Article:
Corporate values and operations strategy: Four Things to Get Today Moving

Company values and operations objectives should go together.

The fact that corporate values and operations strategy are not thought of together, frequently, is one of the reasons that corporate values end up losing steam. It’s one of the reasons that Employee Engagement schemes bite the dust as described, quite nicely, here.

We’ve written in these pages on numerous occasions on the importance of ramping up your corporate values program, developing it, pushing it and sending it out.

But for lots of HR people, and for managers more generally, it doesn’t totally add up. Values may be what politicians talk about – but in the real world, no one thinks twice about them.

Let’s illustrate.

As I am writing this, I’m chatting with a friend who abhors corporations and corporate values. Her solution? She works for a music conservatory in a midwestern university.

She doesn’t work there because they gave her a pitch and promoted themselves as a values-centered organization. She chose to work for them because their values aligned with her own.

The problem for us is that she’s desirable. She has skills, smarts and works relentlessly. She adds value to the music school and the music school doesn’t conflict with her version of the world.

Now what about you?

Until you recognize the number of people you’re losing to these companies, non-profits and similar organizations, you’re not only going to lose employees, but customers too.

So, let’s look at four things that can be done to get your values into, and active in your operations strategy.

 

1) Rewrite Them.

This is a big deal. It should be a collective undertaking, or it’s utterly meaningless. Values statements written by Public Relations departments or Marketing Teams do more harm than good and have no place in today’s workplace.  You can even look at these 15 companies (not naming names) and see in a moment who needs to get on the ball and start re-writing.

On the contrary, getting a good understanding of your values is just a matter of surveying, nominating, considering and consolidating statements. That’s no more difficult than a survey, some analysis, another survey, some emails and some meetings.  Just do it.

It’s company wide, but that’s part of what makes it valuable.

Root out core corporate values that don’t jive with all your people, but be careful. Some of your people may not jive with your core corporate values.

2) Discuss Them.

There’s nothing more unproductive than a meeting, but a few meetings are in order. These are more mandatory than any other meeting your company will organize so make them good. They’re possibly a lot more productive too. You should see in a few quick meetings who lives up to your values, who aligns with them and who doesn’t.

You should also be prepared to explain why these values are important too. At some length. The people who resist are going to be obvious.

3) Build a Values-Centered Operation.

This is the one everyone thinks is the tough part. It really just means you’re going to be the very best music school you can be. Ok, so you’re an insurance company, or a TV station. Be the best one possible. I don’t really get the conflict. Hospitals are easy to see as values, but let’s say you’re a call center with clients in mortgage services, an evil cable-TV operator and a shipping company.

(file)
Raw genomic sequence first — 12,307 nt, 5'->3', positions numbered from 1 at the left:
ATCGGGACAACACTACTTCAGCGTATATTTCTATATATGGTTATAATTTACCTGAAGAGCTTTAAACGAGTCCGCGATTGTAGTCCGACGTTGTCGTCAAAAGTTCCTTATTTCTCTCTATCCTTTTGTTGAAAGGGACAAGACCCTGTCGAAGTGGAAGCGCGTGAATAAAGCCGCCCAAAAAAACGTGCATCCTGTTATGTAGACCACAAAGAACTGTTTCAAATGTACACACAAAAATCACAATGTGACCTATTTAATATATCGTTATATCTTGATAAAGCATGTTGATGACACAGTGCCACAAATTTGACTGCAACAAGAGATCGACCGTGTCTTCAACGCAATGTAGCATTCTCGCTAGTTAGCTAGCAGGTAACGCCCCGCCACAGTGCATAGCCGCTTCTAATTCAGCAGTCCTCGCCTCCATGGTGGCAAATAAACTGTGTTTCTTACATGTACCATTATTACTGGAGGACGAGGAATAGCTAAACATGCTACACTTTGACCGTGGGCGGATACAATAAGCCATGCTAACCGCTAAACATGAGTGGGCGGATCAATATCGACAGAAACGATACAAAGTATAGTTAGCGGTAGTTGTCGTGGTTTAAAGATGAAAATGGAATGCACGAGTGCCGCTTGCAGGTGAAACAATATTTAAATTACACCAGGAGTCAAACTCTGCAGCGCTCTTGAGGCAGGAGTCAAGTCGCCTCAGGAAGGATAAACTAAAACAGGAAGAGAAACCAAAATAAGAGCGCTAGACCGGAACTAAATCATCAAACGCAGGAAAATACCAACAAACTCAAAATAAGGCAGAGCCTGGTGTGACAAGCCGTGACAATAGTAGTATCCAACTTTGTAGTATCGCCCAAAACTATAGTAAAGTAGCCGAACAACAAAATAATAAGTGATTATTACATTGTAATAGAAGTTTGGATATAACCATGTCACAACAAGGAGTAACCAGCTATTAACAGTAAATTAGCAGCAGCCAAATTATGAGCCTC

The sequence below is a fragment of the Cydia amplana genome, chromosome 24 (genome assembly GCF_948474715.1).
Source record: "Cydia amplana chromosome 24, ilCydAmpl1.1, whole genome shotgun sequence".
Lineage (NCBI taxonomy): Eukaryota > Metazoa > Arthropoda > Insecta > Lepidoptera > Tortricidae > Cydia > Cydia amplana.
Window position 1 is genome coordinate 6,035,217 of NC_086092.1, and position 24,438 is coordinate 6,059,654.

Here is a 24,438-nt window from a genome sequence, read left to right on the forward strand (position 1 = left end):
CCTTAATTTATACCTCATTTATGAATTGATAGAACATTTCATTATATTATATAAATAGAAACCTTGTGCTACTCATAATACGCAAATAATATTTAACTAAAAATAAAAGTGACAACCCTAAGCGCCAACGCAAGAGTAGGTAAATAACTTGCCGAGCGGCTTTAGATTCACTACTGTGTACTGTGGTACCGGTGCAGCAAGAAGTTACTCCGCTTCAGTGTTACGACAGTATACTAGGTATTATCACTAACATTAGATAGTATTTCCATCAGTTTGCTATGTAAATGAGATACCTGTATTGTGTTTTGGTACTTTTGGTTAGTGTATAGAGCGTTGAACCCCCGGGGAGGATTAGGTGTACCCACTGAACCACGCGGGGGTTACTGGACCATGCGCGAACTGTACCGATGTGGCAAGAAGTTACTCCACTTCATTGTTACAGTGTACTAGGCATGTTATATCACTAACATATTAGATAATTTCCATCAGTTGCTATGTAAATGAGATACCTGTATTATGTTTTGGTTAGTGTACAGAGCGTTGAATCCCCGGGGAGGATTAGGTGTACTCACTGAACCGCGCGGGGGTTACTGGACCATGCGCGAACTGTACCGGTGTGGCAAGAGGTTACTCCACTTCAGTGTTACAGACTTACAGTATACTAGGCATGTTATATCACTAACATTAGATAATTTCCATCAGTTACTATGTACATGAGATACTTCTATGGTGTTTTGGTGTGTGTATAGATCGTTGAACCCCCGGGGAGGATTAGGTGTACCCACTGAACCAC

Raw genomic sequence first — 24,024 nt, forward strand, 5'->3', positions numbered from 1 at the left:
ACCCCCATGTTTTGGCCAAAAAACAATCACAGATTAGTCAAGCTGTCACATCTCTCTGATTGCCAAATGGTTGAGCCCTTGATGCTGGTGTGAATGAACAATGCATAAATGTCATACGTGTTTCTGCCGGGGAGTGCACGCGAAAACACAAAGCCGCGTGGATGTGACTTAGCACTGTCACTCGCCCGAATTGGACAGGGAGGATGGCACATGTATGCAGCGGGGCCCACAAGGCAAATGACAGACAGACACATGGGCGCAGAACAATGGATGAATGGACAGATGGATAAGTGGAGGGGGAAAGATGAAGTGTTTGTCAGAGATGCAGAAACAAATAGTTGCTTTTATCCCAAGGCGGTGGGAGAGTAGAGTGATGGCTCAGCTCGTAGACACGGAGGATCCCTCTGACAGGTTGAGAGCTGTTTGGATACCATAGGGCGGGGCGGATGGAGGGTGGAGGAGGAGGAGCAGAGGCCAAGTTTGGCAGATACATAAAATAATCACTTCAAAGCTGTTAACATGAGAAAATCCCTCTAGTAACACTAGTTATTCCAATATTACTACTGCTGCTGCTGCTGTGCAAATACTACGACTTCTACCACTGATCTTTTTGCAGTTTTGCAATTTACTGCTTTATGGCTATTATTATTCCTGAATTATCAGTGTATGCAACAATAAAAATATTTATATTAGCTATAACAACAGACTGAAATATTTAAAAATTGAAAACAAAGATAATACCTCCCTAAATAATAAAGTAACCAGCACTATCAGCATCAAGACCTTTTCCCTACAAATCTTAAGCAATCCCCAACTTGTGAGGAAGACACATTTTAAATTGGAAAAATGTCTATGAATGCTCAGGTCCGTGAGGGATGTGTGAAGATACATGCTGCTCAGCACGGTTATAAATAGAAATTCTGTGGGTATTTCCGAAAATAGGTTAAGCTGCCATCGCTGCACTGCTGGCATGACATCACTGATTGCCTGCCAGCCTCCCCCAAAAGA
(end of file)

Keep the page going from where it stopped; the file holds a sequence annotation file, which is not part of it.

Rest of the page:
Do those clients create conflicts for you? For your people? Are their values incompatible? Probably not.

More often, your values are an actionable value-added that softens your clients’ image(s) or that actually allows you to fill in where they cannot. All of this should be fair-game for discussion in your meetings too, by the way. Now imagine if you fired a client because their values don’t match up with your own. It happens.

4) Corporate Values and Operations Strategy!

Maybe this one should be number 3 but in whatever order you do it, it means a lot if you change operations to align better with values. Every one of your people will know it. But it doesn’t need to be major departmental upheaval.

Tweaking for values should not play second fiddle to bulldozing for dollars.

Even small tweaks to correct worker-identified conflicts can make a tremendous difference in the value added you’re able to pass on to your customers. Beyond communications and messaging, let’s look at where some other people we worked with “tweaked for values.”

  1. We helped the call center mentioned above to better align their people by committing once and for all to work-life balance. Now callers to the call center hear not just about clients, but about how they work for the leading call center in the Pacific Northwest.
  2. Our hospitals now remind all of their staff; security, food services and facilities managers, that they’re helping to save lives too!
  3. We worked with a big insurance company to not only get their people into work on time but to incrementally increase their awareness of how their work contributes to the well-being and health of the company’s thousands of clients.

These are just the beginning. Let us know in the space below how your workplace is working to realign itself with what you all already believe.

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Photo this page: Simple balance scales-02 © Wikimedia Commons by Lilly_M

Karin Jakovljevic

About the author

Karin Jakovljevic

Karin Jakovljevic is the head of marketing at Ximble, a powerful, cloud-based workforce management system, simplifying employee scheduling and time tracking for retailers, restaurants and small businesses.

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